Are you the type that gets on their computer at 10:30 p.m. to start surfing the web? Or decides to engage in a massive spring cleaning right before bed? Or do you tell people you’re a night owl and “just get started when the sun goes down”? These are all common traits for adults with ADD.
Getting a good night’s sleep is very important for proper functioning in all adults but especially in adults with ADD. Science shows that those who get at least eight hours of uninterrupted sleep each night have a reduced chance of heart disease, cancer, inflammation, depression and other physical ailments. Yet, for many adults with ADD, a really good night’s sleep is something they haven’t experienced in decades.
Recognizing the problem is the first step to change. This is harder than you may think as many of my adult ADD clients actually enjoy the energy boost they receive in the evenings before bed. “This is when I do my best work, ” said one of my clients. I asked him when he usually went to bed. “Anywhere between 1:00 a.m. and 3:00 a.m. each night.” “And what time do you wake up?” I asked. “Most days between 7:00 a.m. and 7:30 a.m. to get the kids to school,” he replied.
Aside from the detriment to his physical and mental health, this sleep schedule directly impacts his relationships. Although he likes to cuddle with his wife, he is on a completely separate sleep cycle from her, limiting the quality physical contact a couple needs to maintain intimacy. He’s also tired often and doesn’t have the energy to play with his kids during the day.
I asked this client, and many of my clients with adult ADD, to think about going to bed earlier. I specifically didn’t want them to actually do anything different—simply think about the possibility of going to bed at a reasonable hour, say 10:30 or 11:00 p.m.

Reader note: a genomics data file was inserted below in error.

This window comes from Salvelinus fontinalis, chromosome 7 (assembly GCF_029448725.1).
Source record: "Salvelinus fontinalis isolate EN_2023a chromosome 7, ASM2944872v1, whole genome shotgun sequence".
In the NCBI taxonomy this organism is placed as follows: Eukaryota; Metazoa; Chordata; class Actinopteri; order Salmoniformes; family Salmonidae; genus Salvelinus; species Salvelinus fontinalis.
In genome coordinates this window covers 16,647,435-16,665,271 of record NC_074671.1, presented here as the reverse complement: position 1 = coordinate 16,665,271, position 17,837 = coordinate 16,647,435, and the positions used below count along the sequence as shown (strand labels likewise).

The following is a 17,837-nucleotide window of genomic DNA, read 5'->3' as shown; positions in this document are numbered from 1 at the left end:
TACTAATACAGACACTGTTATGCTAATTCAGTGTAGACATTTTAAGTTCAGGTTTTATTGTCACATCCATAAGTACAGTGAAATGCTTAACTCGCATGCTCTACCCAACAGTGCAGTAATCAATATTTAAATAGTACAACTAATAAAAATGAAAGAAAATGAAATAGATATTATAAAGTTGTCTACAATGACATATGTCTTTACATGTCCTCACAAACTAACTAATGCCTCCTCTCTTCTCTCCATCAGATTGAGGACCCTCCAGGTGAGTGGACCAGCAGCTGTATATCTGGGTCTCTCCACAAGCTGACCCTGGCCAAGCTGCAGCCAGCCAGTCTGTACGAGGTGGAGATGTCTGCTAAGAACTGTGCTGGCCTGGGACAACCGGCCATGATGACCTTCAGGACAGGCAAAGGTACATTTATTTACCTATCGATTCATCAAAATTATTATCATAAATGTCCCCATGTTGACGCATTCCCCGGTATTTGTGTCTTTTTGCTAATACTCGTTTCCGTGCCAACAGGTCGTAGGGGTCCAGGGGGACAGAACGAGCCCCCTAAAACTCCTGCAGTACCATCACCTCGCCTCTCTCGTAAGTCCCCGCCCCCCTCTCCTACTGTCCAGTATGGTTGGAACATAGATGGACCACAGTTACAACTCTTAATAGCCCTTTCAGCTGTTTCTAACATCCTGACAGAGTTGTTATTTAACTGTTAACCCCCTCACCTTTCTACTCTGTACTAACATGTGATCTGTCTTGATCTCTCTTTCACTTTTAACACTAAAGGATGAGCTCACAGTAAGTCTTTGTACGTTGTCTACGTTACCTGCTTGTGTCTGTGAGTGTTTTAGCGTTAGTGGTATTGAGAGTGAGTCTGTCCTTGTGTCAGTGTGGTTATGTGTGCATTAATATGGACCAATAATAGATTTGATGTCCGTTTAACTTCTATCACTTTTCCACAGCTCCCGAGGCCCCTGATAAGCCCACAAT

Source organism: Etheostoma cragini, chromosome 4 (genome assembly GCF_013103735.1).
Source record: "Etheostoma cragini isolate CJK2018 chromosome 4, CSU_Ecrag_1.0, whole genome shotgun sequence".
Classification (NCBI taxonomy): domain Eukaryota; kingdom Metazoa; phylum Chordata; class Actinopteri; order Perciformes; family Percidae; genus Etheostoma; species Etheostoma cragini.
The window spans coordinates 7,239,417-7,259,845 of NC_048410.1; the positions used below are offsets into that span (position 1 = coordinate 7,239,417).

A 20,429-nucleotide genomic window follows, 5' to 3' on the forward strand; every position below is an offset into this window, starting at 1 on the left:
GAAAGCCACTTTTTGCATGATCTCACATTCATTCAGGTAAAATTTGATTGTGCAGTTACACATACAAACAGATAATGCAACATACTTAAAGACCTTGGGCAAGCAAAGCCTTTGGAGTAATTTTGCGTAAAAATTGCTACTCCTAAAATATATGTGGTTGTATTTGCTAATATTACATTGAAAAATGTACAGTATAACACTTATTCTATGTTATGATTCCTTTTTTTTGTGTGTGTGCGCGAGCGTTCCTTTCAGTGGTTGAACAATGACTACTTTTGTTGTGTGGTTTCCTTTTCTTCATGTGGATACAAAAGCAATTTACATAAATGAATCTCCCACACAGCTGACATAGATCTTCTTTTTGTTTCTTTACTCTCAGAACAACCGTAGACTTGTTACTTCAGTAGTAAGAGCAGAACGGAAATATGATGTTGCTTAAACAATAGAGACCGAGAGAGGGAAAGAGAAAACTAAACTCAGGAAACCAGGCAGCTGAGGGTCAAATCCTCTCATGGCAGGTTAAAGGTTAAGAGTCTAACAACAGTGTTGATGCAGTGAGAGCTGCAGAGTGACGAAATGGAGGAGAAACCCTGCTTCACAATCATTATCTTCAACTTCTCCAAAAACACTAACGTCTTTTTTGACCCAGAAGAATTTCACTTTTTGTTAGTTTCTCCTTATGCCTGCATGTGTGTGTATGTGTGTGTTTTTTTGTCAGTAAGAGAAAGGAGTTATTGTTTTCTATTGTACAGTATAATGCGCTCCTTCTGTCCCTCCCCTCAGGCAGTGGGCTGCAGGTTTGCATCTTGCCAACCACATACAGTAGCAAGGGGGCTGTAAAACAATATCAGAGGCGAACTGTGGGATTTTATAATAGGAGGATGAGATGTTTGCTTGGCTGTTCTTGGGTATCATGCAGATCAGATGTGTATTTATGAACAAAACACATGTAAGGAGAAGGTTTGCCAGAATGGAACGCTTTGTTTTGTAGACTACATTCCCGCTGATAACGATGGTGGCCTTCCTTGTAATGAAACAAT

First, I needed them to see that this is a choice and to begin to realize how much activating work they do right before bed. I suggest to them that around 9:30 p.m. they should start to think about bed.
For this first experiment, I just want them to notice the time and begin to consider the idea of going to bed. Understanding time and the passage of time can be very challenging for adults with ADD. Russell Barkley PhD, noted Adult ADD researcher, calls this “time myopia.” He theorizes this is why so many adults with ADD are late to appointments and miss meetings. Time Myopia may also play a part in getting to bed later than desired. Due to their nocturnal activation, many of my clients simply lose track of time in the evenings. Before they know it, it’s midnight and they haven’t even begun to think about going to bed.
Step one is recognizing much earlier that their body needs to wind down. I suggest to my client that for a month they simply notice that around 9:30 p.m. they need to think about going to sleep. This will train them to begin to look at the clock and realize how long it takes them to cool their engines before hitting the sheets. I specifically state that they should do nothing different but notice the time.
In month two, I implement the second step of this sleep hygiene plan. I encourage the client to set a timer to know that it is 9:30 p.m. An alarm on an i-phone will suffice. Set the alarm for a gentle reminder at 9:30 p.m. The second part of this step is to reduce one distraction that increases their feeling of activation. Of course, for each person it can be different, although surfing the web or using the computer past 10:00 p.m. is very common.
Research has shown the the close proximity to the bright computer screen or cell phone screen activates the Pineal Gland, which controls the amount of Melatonin in your body. Melatonin influences biological rhythms, including sleep. Staring at your computer or cell phone for hours before bed fools your brain into thinking it’s time to wake up; the sun is shining brightly and you should be ready for the day. Problem is… you need to go to sleep in a half hour.
If the client can successfully limit distractions after 9:30, particularly cell phones and computer usage, he or she is half way there. This step may take some practice but in time new habits can form. So what to do instead of surfing the Drudge Report or Facebooking friends at 10:30? I recommend that my adult clients with ADD take a hot shower. Hot showers can do wonders to reduce tension acquired throughout the day and minimize the activation many adult ADDer’s feel at night.
Getting mentally prepared for bed at 9:30 p.m., reducing distractions (particularly computers ad cell phones), taking a hot shower and cuddling with a loved one can do one wonders to realign your sleep cycle.
If challenges persist, try seeing a specialist in sleep to determine if medication or other treatments might be helpful.